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Why do our news media have to be so unrelentingly pessimistic? Because bad news sells papers.
A couple of weeks ago, there was widespread reporting that the pound had “fallen to a 37-year low”. The real story was that the US dollar had risen spectacularly against the vast majority of other currencies, including Sterling. The way it was reported in British media served to unnecessarily alarm the public and create doubts about Sterling in the minds of foreign market makers. Continue reading “Media bias”
Humanists UK is targeting the non-religious – a majority in the UK population – because it wants to see them counted accurately in the upcoming census. Their reasoning is that millions of people have never thought about the implications of their answer to questions about their religion. Many who have grown up in our secular society to have no religious belief still put themselves down as belonging to the church of their forebears. To read about why this matters, please follow this link.
One thing I learned pretty quickly was that astronomers don’t only use a lot of weird units (like milliCrabs for example – more on this in another post) but they also use a lot of terms that don’t mean much at first hearing by the unenlightened. One such is ‘gravitational radius’… someone may say that something is ‘three gravitational radii from” an object. Continue reading “TIDK #2 – My gravitational radius”
This really is a brilliant time to be an X-ray astronomer. Launched on 13th July 2019 on board the SRG spacecraft, the eROSITA X-ray telescope has completed its first full sweep of the sky, mapping more than a million energetic objects and so roughly doubling the number of known X-ray sources discovered since the dawn of X-ray astronomy some 60 years ago. Continue reading “eROSITA’s new X-ray map of the Universe”
TIDK = Things I Didn’t Know… until I started gathering the knowledge that in another lifetime may have made me a professional astronomer. This may become a long list…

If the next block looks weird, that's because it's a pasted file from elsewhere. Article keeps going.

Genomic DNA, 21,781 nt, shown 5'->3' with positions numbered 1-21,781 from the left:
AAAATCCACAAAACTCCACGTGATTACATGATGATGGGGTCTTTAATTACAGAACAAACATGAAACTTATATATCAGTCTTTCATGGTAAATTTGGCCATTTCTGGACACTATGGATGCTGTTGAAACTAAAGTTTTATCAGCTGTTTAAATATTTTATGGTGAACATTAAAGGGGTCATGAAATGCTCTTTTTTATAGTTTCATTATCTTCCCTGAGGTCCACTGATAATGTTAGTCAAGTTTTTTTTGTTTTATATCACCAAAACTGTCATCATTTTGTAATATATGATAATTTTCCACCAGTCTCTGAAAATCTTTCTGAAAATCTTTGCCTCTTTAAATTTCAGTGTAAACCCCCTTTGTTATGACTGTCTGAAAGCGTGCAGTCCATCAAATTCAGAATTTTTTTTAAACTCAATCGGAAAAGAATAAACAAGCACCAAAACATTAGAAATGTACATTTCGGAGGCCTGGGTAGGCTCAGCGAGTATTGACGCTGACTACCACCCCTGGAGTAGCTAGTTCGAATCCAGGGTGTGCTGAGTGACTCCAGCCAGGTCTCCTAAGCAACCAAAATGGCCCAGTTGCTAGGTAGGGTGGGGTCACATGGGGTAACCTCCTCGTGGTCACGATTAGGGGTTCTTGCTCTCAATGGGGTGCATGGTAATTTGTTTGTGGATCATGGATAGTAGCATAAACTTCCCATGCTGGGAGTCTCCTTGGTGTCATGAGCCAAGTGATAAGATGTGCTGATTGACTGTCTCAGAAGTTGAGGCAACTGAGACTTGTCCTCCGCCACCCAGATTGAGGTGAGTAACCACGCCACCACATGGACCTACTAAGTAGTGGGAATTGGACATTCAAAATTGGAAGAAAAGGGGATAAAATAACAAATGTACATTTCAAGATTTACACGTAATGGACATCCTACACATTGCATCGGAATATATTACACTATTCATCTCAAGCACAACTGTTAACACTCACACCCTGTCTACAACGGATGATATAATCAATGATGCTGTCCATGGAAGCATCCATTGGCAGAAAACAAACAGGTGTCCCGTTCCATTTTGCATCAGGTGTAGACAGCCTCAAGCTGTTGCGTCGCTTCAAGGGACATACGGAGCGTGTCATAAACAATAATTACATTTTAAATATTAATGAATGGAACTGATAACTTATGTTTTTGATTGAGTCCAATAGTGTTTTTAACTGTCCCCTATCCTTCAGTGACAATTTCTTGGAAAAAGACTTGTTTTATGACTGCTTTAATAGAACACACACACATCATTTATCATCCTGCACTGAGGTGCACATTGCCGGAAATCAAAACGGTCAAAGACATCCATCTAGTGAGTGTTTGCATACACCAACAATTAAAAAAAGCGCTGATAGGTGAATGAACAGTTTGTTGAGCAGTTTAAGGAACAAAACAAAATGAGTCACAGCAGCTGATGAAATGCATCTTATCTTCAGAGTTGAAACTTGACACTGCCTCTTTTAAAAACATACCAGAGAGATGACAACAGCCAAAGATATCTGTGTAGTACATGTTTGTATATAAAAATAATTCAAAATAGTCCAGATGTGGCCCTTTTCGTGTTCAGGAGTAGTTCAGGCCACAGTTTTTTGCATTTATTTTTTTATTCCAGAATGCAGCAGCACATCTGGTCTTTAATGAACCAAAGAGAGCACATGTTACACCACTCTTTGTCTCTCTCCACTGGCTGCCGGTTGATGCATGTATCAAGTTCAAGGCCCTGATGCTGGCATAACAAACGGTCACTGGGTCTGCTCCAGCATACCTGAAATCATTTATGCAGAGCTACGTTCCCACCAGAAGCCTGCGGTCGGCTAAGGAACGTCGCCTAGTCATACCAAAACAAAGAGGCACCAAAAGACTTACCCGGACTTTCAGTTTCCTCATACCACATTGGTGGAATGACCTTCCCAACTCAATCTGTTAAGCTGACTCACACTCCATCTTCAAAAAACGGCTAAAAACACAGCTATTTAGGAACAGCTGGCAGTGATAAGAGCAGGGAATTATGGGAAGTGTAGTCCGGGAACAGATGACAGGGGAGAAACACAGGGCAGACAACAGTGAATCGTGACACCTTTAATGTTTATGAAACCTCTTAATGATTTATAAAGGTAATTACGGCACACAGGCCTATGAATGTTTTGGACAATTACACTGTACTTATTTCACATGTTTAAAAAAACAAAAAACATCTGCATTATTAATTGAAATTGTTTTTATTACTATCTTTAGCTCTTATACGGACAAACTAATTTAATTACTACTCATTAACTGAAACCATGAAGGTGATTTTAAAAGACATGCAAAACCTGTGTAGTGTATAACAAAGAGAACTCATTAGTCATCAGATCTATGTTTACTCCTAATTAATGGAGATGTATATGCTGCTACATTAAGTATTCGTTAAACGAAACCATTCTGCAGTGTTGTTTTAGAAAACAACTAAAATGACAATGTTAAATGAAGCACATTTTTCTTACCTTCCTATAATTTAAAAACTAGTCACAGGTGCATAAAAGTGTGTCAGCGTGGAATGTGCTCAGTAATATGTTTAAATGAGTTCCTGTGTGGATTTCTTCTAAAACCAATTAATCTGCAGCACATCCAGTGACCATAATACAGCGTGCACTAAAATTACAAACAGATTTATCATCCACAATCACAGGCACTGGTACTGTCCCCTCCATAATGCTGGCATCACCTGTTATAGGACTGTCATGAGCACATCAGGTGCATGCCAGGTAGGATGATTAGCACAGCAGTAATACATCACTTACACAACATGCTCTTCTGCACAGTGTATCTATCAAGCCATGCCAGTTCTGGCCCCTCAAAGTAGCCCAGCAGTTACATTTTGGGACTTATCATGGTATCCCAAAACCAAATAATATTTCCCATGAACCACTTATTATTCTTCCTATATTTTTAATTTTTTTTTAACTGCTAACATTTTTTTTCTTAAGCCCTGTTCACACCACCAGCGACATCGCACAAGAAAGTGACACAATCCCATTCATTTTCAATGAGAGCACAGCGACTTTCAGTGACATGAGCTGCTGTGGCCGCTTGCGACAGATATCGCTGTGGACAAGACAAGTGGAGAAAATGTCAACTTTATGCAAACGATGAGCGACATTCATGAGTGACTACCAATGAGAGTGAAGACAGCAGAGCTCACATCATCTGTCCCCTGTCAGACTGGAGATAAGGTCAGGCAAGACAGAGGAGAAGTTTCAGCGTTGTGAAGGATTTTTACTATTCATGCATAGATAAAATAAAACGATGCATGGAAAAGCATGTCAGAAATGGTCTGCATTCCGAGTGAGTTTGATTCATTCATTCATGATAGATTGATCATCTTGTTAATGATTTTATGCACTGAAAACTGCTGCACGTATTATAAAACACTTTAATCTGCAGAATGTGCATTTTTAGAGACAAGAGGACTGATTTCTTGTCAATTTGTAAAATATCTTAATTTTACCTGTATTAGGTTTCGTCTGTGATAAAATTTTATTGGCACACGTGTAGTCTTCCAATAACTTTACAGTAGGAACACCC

I knew that neutron stars were stellar remnants, leftovers of stars that had finished with nuclear fusion and collapsed under their own gravity to the point where protons and electrons were crushed together to create more neutrons to join those that were there already. So my answer would have been “neutrons” whether you had asked me “what’s the surface made of?” or “what’s the centre made of?”. Neutrons all the way down and through. Continue reading “TIDK #1 – Neutron star interiors”
Years ago, we had a wooden nest box that was used regularly by the blue tits in our garden but it eventually proved itself not to be woodpecker-proof. On seeing a woodpecker industriously enlarging the hole in the front of the box we had to make emergency repairs with gaffer tape, which also deterred the woodpecker so the tits could fledge. We replaced the damaged wooden box with a woodcrete one, and the blue tits came back every year until three years ago when we noticed that nuthatches had moved in. Continue reading “Nuthatch protection”
For the detail behind the content of this post see “Neutron Star Radius-to-Mass Ratio from Partial Accretion Disc Occultation as Measured through Fe Kα Line Profiles” as submitted to ApJ by Riccardo La Placa et al, March 2020. Continue reading “Prospective method of measuring neutron star radius/mass ratios”
If you have an institutional sign-in to Springer Nature then you have the opportunity to download free soft copies of hundreds of text books. Springer Nature has taken this admirable initiative in support of worldwide learning and teaching institutions which are currently closed because of the Corona virus pandemic.
Simply click on this link and then download an Excel spreadsheet giving details of all the books on offer, including a download URL for each one. Continue reading “Free text books”
What a bizarre idea. Or is it? Many years ago, when I was walking to school, any friend passing by on a motorcycle or scooter could offer me a lift, and I would just hop on without a care. Then we had compulsory helmet-wearing, despite the best efforts of the then newly-formed Motorcycle Action Group. Now the busybodies are trying again to get helmet-wearing made compulsory for cyclists. I thought it odd that the notion of helmets for car occupants never, ever, gets a mention so I consulted Dr Google to find out if being in a car makes you invulnerable to head injuries. Continue reading “Helmets for car occupants?”
Before committing to becoming a post-grad researcher in my old age, I tried a Stanford University MOOC course in Special Relativity just to see what I was letting myself in for. MOOCs (massive open on-line courses) from some of the world’s top universities are freely available, but they’re not the only internet resources for lifelong learning and re-skilling. Link